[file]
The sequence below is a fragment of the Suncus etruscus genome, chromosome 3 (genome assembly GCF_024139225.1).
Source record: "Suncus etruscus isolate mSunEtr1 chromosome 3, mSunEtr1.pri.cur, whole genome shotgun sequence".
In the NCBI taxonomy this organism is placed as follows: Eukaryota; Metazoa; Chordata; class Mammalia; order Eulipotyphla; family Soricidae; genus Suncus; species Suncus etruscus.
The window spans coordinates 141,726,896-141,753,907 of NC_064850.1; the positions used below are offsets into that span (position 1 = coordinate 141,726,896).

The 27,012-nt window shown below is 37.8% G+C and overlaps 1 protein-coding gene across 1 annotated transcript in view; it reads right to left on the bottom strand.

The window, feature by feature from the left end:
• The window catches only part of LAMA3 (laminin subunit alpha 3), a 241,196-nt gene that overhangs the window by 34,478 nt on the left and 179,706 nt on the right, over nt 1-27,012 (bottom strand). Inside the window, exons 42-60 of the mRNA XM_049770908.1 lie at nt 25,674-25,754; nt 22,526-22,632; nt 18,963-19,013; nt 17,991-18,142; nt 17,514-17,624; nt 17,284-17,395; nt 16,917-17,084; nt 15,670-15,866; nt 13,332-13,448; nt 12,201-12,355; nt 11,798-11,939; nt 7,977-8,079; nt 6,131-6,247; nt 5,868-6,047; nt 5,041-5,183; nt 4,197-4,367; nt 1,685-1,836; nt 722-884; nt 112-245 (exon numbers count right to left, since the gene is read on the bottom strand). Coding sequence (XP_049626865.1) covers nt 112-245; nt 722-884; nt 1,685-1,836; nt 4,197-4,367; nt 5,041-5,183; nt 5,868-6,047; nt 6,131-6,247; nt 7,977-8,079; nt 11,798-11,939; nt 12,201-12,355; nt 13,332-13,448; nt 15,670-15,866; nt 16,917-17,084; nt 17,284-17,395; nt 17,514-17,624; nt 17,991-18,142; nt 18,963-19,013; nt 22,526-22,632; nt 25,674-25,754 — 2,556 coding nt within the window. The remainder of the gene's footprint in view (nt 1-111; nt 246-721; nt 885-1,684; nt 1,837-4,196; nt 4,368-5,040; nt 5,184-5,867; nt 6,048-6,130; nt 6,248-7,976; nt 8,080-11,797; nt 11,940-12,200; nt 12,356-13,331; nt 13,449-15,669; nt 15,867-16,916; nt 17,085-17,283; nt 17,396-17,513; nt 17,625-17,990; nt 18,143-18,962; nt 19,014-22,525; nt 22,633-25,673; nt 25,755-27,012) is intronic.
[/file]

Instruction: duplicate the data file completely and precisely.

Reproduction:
The sequence below is a fragment of the Suncus etruscus genome, chromosome 3 (genome assembly GCF_024139225.1).
Source record: "Suncus etruscus isolate mSunEtr1 chromosome 3, mSunEtr1.pri.cur, whole genome shotgun sequence".
In the NCBI taxonomy this organism is placed as follows: Eukaryota; Metazoa; Chordata; class Mammalia; order Eulipotyphla; family Soricidae; genus Suncus; species Suncus etruscus.
The window spans coordinates 141,726,896-141,753,907 of NC_064850.1; the positions used below are offsets into that span (position 1 = coordinate 141,726,896).

The 27,012-nt window shown below is 37.8% G+C and overlaps 1 protein-coding gene across 1 annotated transcript in view; it reads right to left on the bottom strand.

The window, feature by feature from the left end:
• The window catches only part of LAMA3 (laminin subunit alpha 3), a 241,196-nt gene that overhangs the window by 34,478 nt on the left and 179,706 nt on the right, over nt 1-27,012 (bottom strand). Inside the window, exons 42-60 of the mRNA XM_049770908.1 lie at nt 25,674-25,754; nt 22,526-22,632; nt 18,963-19,013; nt 17,991-18,142; nt 17,514-17,624; nt 17,284-17,395; nt 16,917-17,084; nt 15,670-15,866; nt 13,332-13,448; nt 12,201-12,355; nt 11,798-11,939; nt 7,977-8,079; nt 6,131-6,247; nt 5,868-6,047; nt 5,041-5,183; nt 4,197-4,367; nt 1,685-1,836; nt 722-884; nt 112-245 (exon numbers count right to left, since the gene is read on the bottom strand). Coding sequence (XP_049626865.1) covers nt 112-245; nt 722-884; nt 1,685-1,836; nt 4,197-4,367; nt 5,041-5,183; nt 5,868-6,047; nt 6,131-6,247; nt 7,977-8,079; nt 11,798-11,939; nt 12,201-12,355; nt 13,332-13,448; nt 15,670-15,866; nt 16,917-17,084; nt 17,284-17,395; nt 17,514-17,624; nt 17,991-18,142; nt 18,963-19,013; nt 22,526-22,632; nt 25,674-25,754 — 2,556 coding nt within the window. The remainder of the gene's footprint in view (nt 1-111; nt 246-721; nt 885-1,684; nt 1,837-4,196; nt 4,368-5,040; nt 5,184-5,867; nt 6,048-6,130; nt 6,248-7,976; nt 8,080-11,797; nt 11,940-12,200; nt 12,356-13,331; nt 13,449-15,669; nt 15,867-16,916; nt 17,085-17,283; nt 17,396-17,513; nt 17,625-17,990; nt 18,143-18,962; nt 19,014-22,525; nt 22,633-25,673; nt 25,755-27,012) is intronic.